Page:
I have been asked to photograph some cars both externally and internally for promotional use in a website and print.

I want these images to look high-end, so getting the lighting and general setup right will go a long way to achieving this.

I want to recreate the look that you see in many car brochures, but have no idea where to start - I particularly like the work of Tim Wallace: http://www.ambientlife.co.uk/

I have 2x studio flashes, and a nikon sb-910 flash gun.

Initially, I am going to shoot the convertible cars (aston, tvr, bentley) but would appreciate advice on both open and closed roof cars.

  • 1
    \$\begingroup\$ I think the challenging part is to take a picture from outside, keeping the inside lighted and avoiding reflections on the glasses. I'm also interested to learn how they do it! \$\endgroup\$
    – Omne
    Oct 1, 2012 at 11:07
  • \$\begingroup\$ Sorry, my comment above was about a kind photo that I saw recently, I just checked Tim Wallace's works, they're interesting but not what I was looking for. \$\endgroup\$
    – Omne
    Oct 1, 2012 at 11:19
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    \$\begingroup\$ There's a huge range of techniques in Tim's portfolio from ambient light HDR shots, to outdoor mixed strobe and ambient to minimalist studio lighting, was there any particular effect you wanted to replicate? \$\endgroup\$
    – Matt Grum
    Oct 1, 2012 at 12:23
  • \$\begingroup\$ Are going to be shooting in a studio (if so what colour backdrops are available?) or a showroom, or outdoors? \$\endgroup\$
    – Matt Grum
    Oct 1, 2012 at 12:30
  • \$\begingroup\$ @MattGrum - yes indeed there are a lot of different styles in there, i'll try to find an example of what i am after - we are going to be shooting in an empty warehouse, for the industrial grunge Vs expensive metal contrast, as well as some yet-to-decide location shots - i have grey, white and black backdrops available, BUT they are only 3x6m. \$\endgroup\$ Oct 1, 2012 at 12:40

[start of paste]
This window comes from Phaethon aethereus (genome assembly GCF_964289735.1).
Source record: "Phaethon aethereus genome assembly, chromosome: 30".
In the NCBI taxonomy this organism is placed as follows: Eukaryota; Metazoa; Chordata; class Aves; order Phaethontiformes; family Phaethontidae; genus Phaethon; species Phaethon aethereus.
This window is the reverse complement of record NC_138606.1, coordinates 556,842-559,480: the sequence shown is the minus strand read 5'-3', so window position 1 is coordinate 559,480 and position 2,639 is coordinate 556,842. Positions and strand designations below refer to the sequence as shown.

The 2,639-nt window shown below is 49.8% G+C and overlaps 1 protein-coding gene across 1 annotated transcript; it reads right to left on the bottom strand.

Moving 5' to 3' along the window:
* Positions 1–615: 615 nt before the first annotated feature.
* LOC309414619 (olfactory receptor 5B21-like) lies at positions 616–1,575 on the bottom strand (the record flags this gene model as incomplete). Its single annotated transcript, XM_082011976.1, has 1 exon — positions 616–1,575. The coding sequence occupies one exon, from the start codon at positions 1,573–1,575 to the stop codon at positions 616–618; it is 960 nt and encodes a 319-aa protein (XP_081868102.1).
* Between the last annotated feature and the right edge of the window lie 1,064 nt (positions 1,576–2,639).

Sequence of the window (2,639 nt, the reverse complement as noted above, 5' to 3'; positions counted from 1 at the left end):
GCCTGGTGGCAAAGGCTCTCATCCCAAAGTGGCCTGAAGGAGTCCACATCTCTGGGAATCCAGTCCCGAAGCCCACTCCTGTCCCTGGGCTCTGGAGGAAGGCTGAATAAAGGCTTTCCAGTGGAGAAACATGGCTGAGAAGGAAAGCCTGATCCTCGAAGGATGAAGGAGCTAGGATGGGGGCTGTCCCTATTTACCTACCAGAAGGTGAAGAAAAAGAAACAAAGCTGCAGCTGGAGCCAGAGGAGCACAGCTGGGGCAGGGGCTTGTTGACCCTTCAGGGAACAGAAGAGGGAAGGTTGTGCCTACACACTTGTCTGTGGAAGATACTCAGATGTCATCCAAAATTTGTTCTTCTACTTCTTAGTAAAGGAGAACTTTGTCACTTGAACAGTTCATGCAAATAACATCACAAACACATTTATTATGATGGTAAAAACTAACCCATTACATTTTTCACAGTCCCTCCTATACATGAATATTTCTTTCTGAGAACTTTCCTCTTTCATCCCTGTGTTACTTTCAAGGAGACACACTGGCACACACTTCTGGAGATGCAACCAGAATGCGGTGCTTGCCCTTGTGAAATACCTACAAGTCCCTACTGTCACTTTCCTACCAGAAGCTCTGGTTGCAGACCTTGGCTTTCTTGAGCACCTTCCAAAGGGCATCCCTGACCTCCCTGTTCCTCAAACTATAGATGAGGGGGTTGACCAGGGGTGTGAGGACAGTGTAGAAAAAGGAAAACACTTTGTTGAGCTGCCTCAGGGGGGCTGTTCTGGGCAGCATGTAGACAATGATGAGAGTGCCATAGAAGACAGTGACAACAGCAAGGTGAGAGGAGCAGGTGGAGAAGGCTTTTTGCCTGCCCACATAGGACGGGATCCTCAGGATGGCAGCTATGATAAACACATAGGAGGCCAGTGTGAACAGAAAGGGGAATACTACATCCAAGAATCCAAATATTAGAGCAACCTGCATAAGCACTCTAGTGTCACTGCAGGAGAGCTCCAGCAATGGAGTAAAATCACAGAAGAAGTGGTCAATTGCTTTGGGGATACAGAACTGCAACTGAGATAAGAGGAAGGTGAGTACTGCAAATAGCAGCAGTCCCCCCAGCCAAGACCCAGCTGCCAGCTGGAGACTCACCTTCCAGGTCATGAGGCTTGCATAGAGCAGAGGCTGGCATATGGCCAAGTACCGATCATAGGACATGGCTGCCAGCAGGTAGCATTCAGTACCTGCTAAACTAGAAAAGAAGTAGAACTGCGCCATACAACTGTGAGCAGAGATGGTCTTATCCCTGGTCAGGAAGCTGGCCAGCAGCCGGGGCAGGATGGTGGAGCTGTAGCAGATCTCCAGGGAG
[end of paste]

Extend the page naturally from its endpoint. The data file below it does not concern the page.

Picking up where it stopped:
2 Answers 2


Not exactly a photography-specific answer, but I hope this helps.

Tim Wallace seems like a very talented photographer, but I wouldn't underestimate the amount of post-production work that went into some of those photos.

Folks with far more skills can give you pointers on how to get the best photo out of the camera, but in my experience you'll be spending some amount of time in post production. More or less depending on the look you want to go for.

Here's an animated example from photographer John Zhang. He too specializes in automobile photography.

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I'm usually not a fan of this, but you might look into renting some continuous lighting. The light output must be relatively high because you need to cover a large object. Because a car is so big compared to portrait or small product, it will be invaluable to have an accurate visual idea of how your lighting is shaping up. Also look into Kino flo lights to place inside the car to bring up the interior. Unfortunately, this is expensive lighting gear -- even to rent.

The other option is to shoot using ambient light (as the subject is not moving) and bracket. HDR may not get you the effect you want -- you will probably have to do some detail work in post, but it will be worth the effort if you sandwich exposures that are spot on for isolated parts of the image and then brush these in selectively using layer masks.

It's a tough assignment with many options but the key to getting the exterior right is to use a huge light source. That's what recommends ambient lighting. You might be able to use the sb-910 to highlight individual components of the interior on separate exposures, but I recommend you do this with the windows open, if possible. A studio light on a boom might work for the convertibles, but you did want to consider hard-top cars as well.

You'll probably want to try some options out with your own car before going for the real shoot.

Good luck with this.


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